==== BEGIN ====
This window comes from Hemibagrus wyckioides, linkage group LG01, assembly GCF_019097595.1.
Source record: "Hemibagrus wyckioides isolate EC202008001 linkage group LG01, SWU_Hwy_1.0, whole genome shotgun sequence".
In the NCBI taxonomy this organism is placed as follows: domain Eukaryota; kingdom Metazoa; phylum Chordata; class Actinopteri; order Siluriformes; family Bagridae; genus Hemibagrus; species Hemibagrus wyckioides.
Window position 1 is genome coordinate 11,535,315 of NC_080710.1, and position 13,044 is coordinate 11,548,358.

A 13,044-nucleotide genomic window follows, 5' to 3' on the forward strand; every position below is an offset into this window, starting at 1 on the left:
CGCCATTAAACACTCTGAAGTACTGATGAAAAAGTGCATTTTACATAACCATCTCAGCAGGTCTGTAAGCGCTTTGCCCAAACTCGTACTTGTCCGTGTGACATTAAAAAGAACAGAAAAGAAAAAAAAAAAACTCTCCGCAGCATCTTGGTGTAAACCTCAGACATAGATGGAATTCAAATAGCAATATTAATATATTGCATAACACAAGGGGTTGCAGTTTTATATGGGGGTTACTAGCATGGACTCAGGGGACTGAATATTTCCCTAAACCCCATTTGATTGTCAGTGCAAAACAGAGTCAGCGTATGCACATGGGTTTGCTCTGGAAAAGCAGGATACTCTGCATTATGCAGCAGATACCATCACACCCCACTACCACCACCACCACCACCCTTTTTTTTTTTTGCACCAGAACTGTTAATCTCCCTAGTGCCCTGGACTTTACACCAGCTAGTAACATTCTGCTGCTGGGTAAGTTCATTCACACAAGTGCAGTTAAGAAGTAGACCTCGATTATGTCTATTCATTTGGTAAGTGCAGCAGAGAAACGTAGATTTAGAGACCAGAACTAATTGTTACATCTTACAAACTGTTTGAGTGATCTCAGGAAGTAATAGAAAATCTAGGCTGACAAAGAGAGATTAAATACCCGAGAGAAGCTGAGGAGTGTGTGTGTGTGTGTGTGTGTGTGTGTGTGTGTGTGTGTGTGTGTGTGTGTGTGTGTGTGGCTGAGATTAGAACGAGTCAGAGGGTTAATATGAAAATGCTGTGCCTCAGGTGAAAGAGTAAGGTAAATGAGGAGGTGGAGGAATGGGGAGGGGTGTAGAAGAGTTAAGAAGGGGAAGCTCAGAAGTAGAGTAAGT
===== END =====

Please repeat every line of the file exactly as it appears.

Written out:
This window comes from Hemibagrus wyckioides, linkage group LG01, assembly GCF_019097595.1.
Source record: "Hemibagrus wyckioides isolate EC202008001 linkage group LG01, SWU_Hwy_1.0, whole genome shotgun sequence".
In the NCBI taxonomy this organism is placed as follows: domain Eukaryota; kingdom Metazoa; phylum Chordata; class Actinopteri; order Siluriformes; family Bagridae; genus Hemibagrus; species Hemibagrus wyckioides.
Window position 1 is genome coordinate 11,535,315 of NC_080710.1, and position 13,044 is coordinate 11,548,358.

A 13,044-nucleotide genomic window follows, 5' to 3' on the forward strand; every position below is an offset into this window, starting at 1 on the left:
CGCCATTAAACACTCTGAAGTACTGATGAAAAAGTGCATTTTACATAACCATCTCAGCAGGTCTGTAAGCGCTTTGCCCAAACTCGTACTTGTCCGTGTGACATTAAAAAGAACAGAAAAGAAAAAAAAAAAACTCTCCGCAGCATCTTGGTGTAAACCTCAGACATAGATGGAATTCAAATAGCAATATTAATATATTGCATAACACAAGGGGTTGCAGTTTTATATGGGGGTTACTAGCATGGACTCAGGGGACTGAATATTTCCCTAAACCCCATTTGATTGTCAGTGCAAAACAGAGTCAGCGTATGCACATGGGTTTGCTCTGGAAAAGCAGGATACTCTGCATTATGCAGCAGATACCATCACACCCCACTACCACCACCACCACCACCCTTTTTTTTTTTTGCACCAGAACTGTTAATCTCCCTAGTGCCCTGGACTTTACACCAGCTAGTAACATTCTGCTGCTGGGTAAGTTCATTCACACAAGTGCAGTTAAGAAGTAGACCTCGATTATGTCTATTCATTTGGTAAGTGCAGCAGAGAAACGTAGATTTAGAGACCAGAACTAATTGTTACATCTTACAAACTGTTTGAGTGATCTCAGGAAGTAATAGAAAATCTAGGCTGACAAAGAGAGATTAAATACCCGAGAGAAGCTGAGGAGTGTGTGTGTGTGTGTGTGTGTGTGTGTGTGTGTGTGTGTGTGTGTGTGTGTGTGTGTGTGGCTGAGATTAGAACGAGTCAGAGGGTTAATATGAAAATGCTGTGCCTCAGGTGAAAGAGTAAGGTAAATGAGGAGGTGGAGGAATGGGGAGGGGTGTAGAAGAGTTAAGAAGGGGAAGCTCAGAAGTAGAGTAAGT